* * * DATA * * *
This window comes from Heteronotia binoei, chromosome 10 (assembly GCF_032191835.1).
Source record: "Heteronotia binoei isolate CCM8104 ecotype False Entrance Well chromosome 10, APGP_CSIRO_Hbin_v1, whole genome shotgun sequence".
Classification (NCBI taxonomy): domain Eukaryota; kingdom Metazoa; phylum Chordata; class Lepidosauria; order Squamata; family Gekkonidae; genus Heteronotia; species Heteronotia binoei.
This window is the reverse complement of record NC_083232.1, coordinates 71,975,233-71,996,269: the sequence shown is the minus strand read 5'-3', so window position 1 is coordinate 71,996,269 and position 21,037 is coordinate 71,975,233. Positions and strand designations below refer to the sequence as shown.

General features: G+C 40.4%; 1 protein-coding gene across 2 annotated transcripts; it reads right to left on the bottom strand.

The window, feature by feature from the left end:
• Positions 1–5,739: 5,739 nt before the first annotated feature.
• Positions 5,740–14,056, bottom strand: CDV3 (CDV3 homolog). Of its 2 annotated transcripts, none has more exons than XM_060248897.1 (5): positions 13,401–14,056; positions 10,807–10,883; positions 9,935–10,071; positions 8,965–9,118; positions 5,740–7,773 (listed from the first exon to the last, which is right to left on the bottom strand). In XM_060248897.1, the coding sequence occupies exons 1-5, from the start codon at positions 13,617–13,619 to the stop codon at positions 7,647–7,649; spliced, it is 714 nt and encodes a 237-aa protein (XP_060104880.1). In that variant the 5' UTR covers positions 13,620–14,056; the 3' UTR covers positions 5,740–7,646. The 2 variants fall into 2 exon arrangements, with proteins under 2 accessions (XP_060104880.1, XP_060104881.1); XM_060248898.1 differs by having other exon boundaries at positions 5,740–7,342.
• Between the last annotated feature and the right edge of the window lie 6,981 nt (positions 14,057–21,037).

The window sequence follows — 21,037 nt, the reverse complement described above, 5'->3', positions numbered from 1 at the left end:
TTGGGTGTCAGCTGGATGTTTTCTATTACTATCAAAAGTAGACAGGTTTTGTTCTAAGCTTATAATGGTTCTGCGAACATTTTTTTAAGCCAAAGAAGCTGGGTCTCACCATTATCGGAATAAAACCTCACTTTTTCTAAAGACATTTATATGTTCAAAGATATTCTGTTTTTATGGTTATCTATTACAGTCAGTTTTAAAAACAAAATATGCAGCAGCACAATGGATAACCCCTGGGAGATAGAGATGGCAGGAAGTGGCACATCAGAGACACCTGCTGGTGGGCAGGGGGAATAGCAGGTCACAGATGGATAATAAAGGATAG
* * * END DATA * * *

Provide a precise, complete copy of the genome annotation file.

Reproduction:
This window comes from Heteronotia binoei, chromosome 10 (assembly GCF_032191835.1).
Source record: "Heteronotia binoei isolate CCM8104 ecotype False Entrance Well chromosome 10, APGP_CSIRO_Hbin_v1, whole genome shotgun sequence".
Classification (NCBI taxonomy): domain Eukaryota; kingdom Metazoa; phylum Chordata; class Lepidosauria; order Squamata; family Gekkonidae; genus Heteronotia; species Heteronotia binoei.
This window is the reverse complement of record NC_083232.1, coordinates 71,975,233-71,996,269: the sequence shown is the minus strand read 5'-3', so window position 1 is coordinate 71,996,269 and position 21,037 is coordinate 71,975,233. Positions and strand designations below refer to the sequence as shown.

General features: G+C 40.4%; 1 protein-coding gene across 2 annotated transcripts; it reads right to left on the bottom strand.

The window, feature by feature from the left end:
• Positions 1–5,739: 5,739 nt before the first annotated feature.
• Positions 5,740–14,056, bottom strand: CDV3 (CDV3 homolog). Of its 2 annotated transcripts, none has more exons than XM_060248897.1 (5): positions 13,401–14,056; positions 10,807–10,883; positions 9,935–10,071; positions 8,965–9,118; positions 5,740–7,773 (listed from the first exon to the last, which is right to left on the bottom strand). In XM_060248897.1, the coding sequence occupies exons 1-5, from the start codon at positions 13,617–13,619 to the stop codon at positions 7,647–7,649; spliced, it is 714 nt and encodes a 237-aa protein (XP_060104880.1). In that variant the 5' UTR covers positions 13,620–14,056; the 3' UTR covers positions 5,740–7,646. The 2 variants fall into 2 exon arrangements, with proteins under 2 accessions (XP_060104880.1, XP_060104881.1); XM_060248898.1 differs by having other exon boundaries at positions 5,740–7,342.
• Between the last annotated feature and the right edge of the window lie 6,981 nt (positions 14,057–21,037).

The window sequence follows — 21,037 nt, the reverse complement described above, 5'->3', positions numbered from 1 at the left end:
TTGGGTGTCAGCTGGATGTTTTCTATTACTATCAAAAGTAGACAGGTTTTGTTCTAAGCTTATAATGGTTCTGCGAACATTTTTTTAAGCCAAAGAAGCTGGGTCTCACCATTATCGGAATAAAACCTCACTTTTTCTAAAGACATTTATATGTTCAAAGATATTCTGTTTTTATGGTTATCTATTACAGTCAGTTTTAAAAACAAAATATGCAGCAGCACAATGGATAACCCCTGGGAGATAGAGATGGCAGGAAGTGGCACATCAGAGACACCTGCTGGTGGGCAGGGGGAATAGCAGGTCACAGATGGATAATAAAGGATAG